Massachusetts-based technology companies are uniting against a new state sales tax levied on computer software services, claiming this “tech tax” is too vague, is a threat to jobs, and gives other states an unfair competitive advantage.
The tech tax expands the state’s 6.25 percent sales tax to “computer and software services.” Not only is it unclear what exactly that applies to, people aren’t even sure how much money the tax is expected to raise. The state estimates $160 million a year, according to Mass Live. Opponents, like Michael Widmer of the Massachusetts Taxpayers Foundation, have estimated it could raise as much as $500 million a year and called it “a grave danger to the future of the innovation economy.”
Scott W. Foster, a partner at the Bulkley, Richardson & Gelinas law firm in Springfield, Mass., has spearheaded the lawsuit, saying the tech tax is too vague to hold up in court. Foster is also using his tech startup nonprofit, Valley Venture Mentors, to educate tech CEOs about the tax.
The Massachusetts legislature has also introduced a bill aimed at rescinding the tech tax, but it won’t make it on a ballot before November 2014. There are also rumors that neighboring states are campaigning against such a ballot initiative in order to protect the tax and the advantage its giving them.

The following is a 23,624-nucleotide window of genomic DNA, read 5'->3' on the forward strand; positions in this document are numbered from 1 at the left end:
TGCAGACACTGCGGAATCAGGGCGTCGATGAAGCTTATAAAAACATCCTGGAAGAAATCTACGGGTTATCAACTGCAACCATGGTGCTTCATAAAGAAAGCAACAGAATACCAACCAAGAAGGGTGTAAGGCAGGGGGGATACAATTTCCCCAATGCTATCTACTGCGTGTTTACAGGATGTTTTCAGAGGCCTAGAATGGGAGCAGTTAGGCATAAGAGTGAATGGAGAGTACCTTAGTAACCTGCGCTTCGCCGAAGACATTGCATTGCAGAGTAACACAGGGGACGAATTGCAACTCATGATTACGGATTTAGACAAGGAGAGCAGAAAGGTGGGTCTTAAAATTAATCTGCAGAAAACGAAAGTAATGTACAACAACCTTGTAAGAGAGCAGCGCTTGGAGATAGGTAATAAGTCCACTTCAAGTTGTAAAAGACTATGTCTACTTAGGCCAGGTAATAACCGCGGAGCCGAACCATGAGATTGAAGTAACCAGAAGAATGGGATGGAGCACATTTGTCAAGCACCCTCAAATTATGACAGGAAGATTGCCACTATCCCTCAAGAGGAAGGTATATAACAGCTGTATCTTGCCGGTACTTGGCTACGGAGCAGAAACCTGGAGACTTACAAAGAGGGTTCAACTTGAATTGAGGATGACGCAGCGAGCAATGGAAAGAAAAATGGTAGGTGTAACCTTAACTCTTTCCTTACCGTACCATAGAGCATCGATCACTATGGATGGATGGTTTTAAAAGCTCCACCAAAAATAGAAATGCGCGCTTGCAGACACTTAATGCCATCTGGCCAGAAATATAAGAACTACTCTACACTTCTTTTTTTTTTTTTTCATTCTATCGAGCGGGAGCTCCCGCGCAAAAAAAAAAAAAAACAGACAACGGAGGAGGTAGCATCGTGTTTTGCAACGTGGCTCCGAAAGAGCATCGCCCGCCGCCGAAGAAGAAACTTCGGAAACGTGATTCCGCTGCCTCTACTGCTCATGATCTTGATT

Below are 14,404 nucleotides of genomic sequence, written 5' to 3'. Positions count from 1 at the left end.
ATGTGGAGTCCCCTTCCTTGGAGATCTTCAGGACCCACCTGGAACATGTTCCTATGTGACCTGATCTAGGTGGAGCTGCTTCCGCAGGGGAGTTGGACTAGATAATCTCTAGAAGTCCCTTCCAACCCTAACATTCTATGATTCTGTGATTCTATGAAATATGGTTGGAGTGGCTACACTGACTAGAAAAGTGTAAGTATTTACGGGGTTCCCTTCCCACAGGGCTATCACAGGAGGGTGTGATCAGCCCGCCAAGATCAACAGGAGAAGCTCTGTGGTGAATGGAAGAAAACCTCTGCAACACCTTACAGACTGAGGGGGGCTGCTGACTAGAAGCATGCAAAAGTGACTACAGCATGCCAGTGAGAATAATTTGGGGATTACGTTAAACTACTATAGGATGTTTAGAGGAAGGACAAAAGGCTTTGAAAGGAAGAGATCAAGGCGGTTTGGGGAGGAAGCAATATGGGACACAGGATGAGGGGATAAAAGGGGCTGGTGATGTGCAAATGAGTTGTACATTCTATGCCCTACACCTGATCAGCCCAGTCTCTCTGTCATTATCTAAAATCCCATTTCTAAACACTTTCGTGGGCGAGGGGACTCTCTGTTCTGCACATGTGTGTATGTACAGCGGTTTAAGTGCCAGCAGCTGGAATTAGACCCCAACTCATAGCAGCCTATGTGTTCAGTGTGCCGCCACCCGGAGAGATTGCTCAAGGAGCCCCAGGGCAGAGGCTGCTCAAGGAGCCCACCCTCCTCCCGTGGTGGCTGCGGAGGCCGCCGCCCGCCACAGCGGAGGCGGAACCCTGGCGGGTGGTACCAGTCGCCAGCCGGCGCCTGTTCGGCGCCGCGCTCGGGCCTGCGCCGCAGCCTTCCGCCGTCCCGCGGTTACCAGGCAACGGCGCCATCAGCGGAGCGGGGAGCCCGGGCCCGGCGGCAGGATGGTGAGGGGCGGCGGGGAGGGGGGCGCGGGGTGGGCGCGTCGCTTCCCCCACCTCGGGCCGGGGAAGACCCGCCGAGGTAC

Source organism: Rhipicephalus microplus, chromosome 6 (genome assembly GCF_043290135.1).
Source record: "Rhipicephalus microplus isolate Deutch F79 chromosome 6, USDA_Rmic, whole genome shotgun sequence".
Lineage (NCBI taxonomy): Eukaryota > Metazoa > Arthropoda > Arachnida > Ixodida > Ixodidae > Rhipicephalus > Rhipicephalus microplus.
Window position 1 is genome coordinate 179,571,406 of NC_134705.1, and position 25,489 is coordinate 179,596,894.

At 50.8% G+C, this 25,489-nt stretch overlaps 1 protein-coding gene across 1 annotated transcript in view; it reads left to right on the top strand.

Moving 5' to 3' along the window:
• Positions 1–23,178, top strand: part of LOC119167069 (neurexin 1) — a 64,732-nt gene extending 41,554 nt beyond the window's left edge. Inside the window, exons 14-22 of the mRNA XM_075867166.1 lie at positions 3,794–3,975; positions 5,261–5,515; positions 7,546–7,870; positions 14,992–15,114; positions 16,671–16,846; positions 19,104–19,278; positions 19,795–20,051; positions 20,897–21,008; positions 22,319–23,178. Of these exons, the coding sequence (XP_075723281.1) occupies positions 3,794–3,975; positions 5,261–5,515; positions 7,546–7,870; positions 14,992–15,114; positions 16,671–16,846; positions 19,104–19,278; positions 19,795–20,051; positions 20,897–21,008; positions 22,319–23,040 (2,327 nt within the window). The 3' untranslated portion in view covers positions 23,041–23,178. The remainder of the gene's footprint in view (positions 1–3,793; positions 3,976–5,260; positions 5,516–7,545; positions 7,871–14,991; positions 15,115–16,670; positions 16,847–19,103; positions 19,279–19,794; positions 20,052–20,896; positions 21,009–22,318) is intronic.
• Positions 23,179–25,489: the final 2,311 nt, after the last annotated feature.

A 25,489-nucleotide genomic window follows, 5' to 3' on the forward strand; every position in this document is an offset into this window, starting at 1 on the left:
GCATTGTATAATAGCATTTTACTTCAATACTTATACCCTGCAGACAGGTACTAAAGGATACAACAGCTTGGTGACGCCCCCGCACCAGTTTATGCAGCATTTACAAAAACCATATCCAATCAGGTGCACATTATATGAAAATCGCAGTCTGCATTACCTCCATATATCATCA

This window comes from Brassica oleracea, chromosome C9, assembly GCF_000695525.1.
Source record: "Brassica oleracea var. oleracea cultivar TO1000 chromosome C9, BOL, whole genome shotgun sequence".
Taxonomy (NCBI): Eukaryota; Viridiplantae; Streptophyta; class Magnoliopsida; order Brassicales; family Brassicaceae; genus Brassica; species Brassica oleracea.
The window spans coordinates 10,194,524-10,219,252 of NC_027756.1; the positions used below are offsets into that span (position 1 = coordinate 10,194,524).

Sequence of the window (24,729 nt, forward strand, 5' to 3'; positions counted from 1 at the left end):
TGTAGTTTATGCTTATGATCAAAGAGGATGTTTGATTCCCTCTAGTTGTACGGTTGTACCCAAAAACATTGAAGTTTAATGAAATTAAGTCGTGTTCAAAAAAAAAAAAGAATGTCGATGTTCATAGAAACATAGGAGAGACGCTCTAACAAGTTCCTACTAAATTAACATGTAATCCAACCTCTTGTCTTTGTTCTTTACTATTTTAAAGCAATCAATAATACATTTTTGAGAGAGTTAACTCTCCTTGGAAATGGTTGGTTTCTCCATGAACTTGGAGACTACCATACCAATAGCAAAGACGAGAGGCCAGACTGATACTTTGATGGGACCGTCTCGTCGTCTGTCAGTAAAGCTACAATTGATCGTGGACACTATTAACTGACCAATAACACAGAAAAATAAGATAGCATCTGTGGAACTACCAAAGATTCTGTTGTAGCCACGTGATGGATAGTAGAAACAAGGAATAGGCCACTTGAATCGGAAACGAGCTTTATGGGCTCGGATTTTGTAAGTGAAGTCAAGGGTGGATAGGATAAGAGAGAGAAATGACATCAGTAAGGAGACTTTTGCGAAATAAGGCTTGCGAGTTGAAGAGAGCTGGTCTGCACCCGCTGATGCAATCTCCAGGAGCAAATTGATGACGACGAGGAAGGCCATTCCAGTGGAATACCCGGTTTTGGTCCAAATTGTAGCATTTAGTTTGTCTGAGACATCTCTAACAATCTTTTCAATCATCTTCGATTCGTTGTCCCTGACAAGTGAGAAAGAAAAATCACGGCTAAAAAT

Supporters of the tech tax say it “modernizes the tax code,” and compensates for a state-wide increase in technology. If a company creates a brand new product, it is not taxable. If the product uses an already existing program it is taxable.
Opponents of the tech tax say this language makes it very difficult to interpret the tax code, and nearly every computer program borrows code from something else.
“We are in an industry that doesn’t like to reinvent the wheel,” Rachel Frank, a strategist at Gravity Switch, told Mass Live. “For example, if we install Wordpress and we check a dialogue box, is that ‘configuration or is it not?’”
Tech companies in Massachusetts were supposed to start collecting the tech tax in August, but many say they still don't understand how it works. A full set of guidelines for the tax won't be completed until October.
Originally from Northern California, Ryan W. Neal came to New York to earn his master's in journalism from Columbia University. He joined IB Times April 2013, and is a writer...